LA City Council Kills Its Own Medical Marijuana Ban
Facing nearly 50,000 signatures in support of a ballot referendum to overturn their medical marijuana dispensary ban, the Los Angeles City Council voted Tuesday to overturn it themselves.
The city council voted down the ban it enacted in August, affecting dispensaries within city limits.
The 11-2 vote was followed by pleas from the council for legislators in the state capital to clarify California’s two medical marijuana statutes.
Council President Herb Wesson told NBC before the vote, “So I think we repeal this thing and do what we should have done years ago, which is go to Sacramento, close loopholes so that we can put in force a policy that we can enforce.”
Joining the votes to repeal the ban was Councilman Bill Rosendahl, who returned to work the day before after taking leave for cancer treatment. Rosendahl is a medical marijuana patient and supporter.
A meaningful vote
“The vote was particularly meaningful because of Bill Rosendahl, who was obviously very tired and quite weak,” said Sarah Armstrong, legal liason for the Greater Los Angeles Collective Alliance. “It was quite a shock for the council to see him and realize somebody sitting next to them is very much in need of medical marijuana, and if they persist in their ban, they’re putting this poor man in a terrible position. It was heart-rending to see, so while we’re very pleased with the vote, it’s hard to say there was dancing in the aisles.”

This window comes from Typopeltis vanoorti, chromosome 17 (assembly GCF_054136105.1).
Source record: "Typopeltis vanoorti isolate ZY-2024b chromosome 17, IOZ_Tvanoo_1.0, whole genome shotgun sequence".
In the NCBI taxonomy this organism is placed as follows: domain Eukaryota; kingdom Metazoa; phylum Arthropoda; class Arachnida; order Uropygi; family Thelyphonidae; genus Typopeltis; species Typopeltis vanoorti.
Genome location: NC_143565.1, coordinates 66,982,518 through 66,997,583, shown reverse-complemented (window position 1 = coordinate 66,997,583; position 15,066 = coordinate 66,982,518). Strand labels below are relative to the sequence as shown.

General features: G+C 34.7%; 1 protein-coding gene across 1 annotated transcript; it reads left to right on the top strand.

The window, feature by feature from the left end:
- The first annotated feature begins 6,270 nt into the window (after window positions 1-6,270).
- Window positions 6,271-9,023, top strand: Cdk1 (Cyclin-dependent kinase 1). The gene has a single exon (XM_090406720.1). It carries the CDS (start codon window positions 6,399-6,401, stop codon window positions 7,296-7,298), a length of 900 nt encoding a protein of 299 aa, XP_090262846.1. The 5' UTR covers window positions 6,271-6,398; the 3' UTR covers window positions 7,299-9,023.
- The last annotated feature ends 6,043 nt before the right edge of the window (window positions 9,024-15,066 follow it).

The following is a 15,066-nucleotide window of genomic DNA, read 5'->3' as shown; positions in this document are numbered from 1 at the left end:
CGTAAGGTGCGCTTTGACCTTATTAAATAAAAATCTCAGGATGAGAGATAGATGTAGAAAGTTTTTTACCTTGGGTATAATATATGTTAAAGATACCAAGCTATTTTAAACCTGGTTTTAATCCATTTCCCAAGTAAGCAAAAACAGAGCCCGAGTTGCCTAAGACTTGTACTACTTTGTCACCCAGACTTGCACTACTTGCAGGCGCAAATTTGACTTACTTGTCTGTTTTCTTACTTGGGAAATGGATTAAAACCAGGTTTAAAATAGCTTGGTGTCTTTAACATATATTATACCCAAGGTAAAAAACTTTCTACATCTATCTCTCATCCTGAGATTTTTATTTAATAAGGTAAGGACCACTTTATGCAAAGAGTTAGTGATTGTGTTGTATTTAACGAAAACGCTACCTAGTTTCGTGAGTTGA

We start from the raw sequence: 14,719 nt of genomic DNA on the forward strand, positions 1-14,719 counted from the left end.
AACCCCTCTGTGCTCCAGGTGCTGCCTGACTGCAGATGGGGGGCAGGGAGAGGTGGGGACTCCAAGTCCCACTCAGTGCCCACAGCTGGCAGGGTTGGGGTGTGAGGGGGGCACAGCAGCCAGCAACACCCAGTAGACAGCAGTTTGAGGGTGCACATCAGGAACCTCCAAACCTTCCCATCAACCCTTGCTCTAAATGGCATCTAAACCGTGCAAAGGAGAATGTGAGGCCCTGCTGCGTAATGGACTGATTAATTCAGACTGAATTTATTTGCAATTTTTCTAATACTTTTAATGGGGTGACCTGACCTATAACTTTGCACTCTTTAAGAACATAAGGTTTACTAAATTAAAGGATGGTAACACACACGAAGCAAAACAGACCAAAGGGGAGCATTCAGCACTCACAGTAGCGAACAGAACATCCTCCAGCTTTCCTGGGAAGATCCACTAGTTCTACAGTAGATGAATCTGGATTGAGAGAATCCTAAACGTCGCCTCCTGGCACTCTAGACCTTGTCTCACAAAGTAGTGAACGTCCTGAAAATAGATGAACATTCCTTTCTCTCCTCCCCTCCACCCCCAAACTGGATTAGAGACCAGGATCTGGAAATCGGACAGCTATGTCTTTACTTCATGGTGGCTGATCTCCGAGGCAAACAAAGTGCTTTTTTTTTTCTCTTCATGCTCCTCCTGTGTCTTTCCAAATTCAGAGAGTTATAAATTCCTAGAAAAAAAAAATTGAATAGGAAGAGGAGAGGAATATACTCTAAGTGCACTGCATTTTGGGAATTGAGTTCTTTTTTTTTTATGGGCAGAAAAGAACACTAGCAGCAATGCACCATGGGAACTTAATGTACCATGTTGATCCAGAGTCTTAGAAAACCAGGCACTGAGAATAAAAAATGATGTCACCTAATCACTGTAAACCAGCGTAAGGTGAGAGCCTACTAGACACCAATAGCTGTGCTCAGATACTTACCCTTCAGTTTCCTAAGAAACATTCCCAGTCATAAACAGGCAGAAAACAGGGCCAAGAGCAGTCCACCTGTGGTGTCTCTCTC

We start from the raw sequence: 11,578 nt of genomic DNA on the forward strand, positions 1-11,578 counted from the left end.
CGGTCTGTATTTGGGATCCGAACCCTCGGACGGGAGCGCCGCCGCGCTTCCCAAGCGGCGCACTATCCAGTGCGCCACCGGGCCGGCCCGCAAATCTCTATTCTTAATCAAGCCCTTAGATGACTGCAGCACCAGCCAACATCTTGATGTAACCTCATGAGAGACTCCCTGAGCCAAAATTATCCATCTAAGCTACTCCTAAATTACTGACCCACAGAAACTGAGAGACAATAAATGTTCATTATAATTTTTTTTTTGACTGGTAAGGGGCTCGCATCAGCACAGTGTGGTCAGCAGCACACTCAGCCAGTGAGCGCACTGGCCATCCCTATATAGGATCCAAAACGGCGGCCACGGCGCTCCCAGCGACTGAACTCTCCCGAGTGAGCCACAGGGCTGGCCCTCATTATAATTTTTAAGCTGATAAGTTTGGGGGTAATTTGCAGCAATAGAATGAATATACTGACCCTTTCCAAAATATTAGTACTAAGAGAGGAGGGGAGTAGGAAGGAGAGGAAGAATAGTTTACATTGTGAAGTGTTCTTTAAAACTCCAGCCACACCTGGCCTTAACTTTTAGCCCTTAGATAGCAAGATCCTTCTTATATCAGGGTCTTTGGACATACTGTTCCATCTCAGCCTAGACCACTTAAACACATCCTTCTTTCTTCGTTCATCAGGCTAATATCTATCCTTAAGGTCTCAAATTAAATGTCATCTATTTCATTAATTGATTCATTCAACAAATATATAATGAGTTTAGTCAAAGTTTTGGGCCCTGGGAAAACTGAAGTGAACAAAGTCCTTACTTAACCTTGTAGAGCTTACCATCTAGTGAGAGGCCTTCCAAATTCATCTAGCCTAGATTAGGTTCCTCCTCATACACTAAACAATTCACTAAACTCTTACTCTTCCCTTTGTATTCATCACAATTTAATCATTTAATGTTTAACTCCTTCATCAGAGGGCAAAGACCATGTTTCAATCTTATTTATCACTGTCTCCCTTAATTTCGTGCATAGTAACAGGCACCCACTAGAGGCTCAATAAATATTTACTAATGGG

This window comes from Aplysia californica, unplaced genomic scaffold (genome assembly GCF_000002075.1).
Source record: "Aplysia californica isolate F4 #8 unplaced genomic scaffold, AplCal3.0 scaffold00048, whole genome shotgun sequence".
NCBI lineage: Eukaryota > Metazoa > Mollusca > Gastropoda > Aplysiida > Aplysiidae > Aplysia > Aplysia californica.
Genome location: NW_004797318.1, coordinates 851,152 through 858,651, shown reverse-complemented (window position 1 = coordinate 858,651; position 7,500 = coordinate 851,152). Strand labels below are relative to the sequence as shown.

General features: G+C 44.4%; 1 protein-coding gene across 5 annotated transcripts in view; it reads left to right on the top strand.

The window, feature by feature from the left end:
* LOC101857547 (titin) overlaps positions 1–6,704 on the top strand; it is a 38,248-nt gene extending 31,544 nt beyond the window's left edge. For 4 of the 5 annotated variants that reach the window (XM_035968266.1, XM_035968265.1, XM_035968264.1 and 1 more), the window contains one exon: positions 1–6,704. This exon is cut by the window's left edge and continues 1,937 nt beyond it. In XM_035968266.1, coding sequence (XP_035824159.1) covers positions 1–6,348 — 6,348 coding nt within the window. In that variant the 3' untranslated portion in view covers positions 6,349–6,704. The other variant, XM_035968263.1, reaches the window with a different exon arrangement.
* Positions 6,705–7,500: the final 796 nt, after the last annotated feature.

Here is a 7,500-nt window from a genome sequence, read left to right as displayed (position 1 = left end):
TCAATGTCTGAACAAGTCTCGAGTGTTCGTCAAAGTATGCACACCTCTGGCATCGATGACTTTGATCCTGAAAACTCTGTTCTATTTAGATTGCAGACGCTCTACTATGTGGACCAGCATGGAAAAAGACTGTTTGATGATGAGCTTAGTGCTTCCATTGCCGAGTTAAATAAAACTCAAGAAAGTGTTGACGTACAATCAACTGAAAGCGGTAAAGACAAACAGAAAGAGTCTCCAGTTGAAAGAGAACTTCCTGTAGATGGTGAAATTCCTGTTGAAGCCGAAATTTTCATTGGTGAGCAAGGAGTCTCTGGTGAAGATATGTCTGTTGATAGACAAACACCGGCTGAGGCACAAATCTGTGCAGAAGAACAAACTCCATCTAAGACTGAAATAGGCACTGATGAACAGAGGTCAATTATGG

Speaking in defeat, Councilman Jose Huizar, who authored the ban and voted against its repeal, said “storefront medical marijuana dispensaries are not contemplated under state law and are therefore illegal.”
But Kris Hermes, spokesman for the medical marijuana advocacy organization Americans for Safe Access, said “it’s a huge cop-out by Huizar to say that there aren’t enough guidelines to establish local laws regulating medical marijuana dispensaries.”
Dozens of cities, towns and other local governments throughout California have established local ordinances to regulate dispensaries in their jurisdictions. Many limit the number of dispensaries in a given area and ensure that they operate outside of buffer zones around schools and parks.
“Numerous localities across the state are having no problems with their local guidelines, and most of them have a function of reducing crime in their areas,” Hermes said. “The City Council needs to step up to the plate and develop an ordinance to meet the needs of local patients and the Los Angeles community.”
Armstrong promises a “quick but vigilant fight to ensure the ordinance they pass is one we can live with.”
Armstrong points to older ordinances that created impossible conditions for marijuana dispensaries, including laws that required dispensaries to store massive amounts of paper records and have their marijuana inspected by federally licensed labs that are prohibited from handling banned substances.
In addition to their ongoing battles with local government, Los Angeles’ dispensaries are under continuous attack from the federal government. On September 25, U.S. Attorney Andre Birotte, Jr. served written warnings to 68 dispensaries and conducted DEA raids on three others. Many of the dispensaries were in Huizar’s district.
“The sale and distribution of marijuana violates federal law, and we intend to enforce the law,” Birotte said in a statement announcing the legal action. “Even those stores not targeted today should understand that they cannot continue to profit in violation of the law.”
The Council will reconvene next week for a final vote to confirm the ban’s repeal, which will require at least eight votes in favor.
Do you think California’s legislators should tighten the state’s medical marijuana laws? Or should Los Angeles follow the lead of other California cities and establish its own ordinances? Let us know in the comments section below.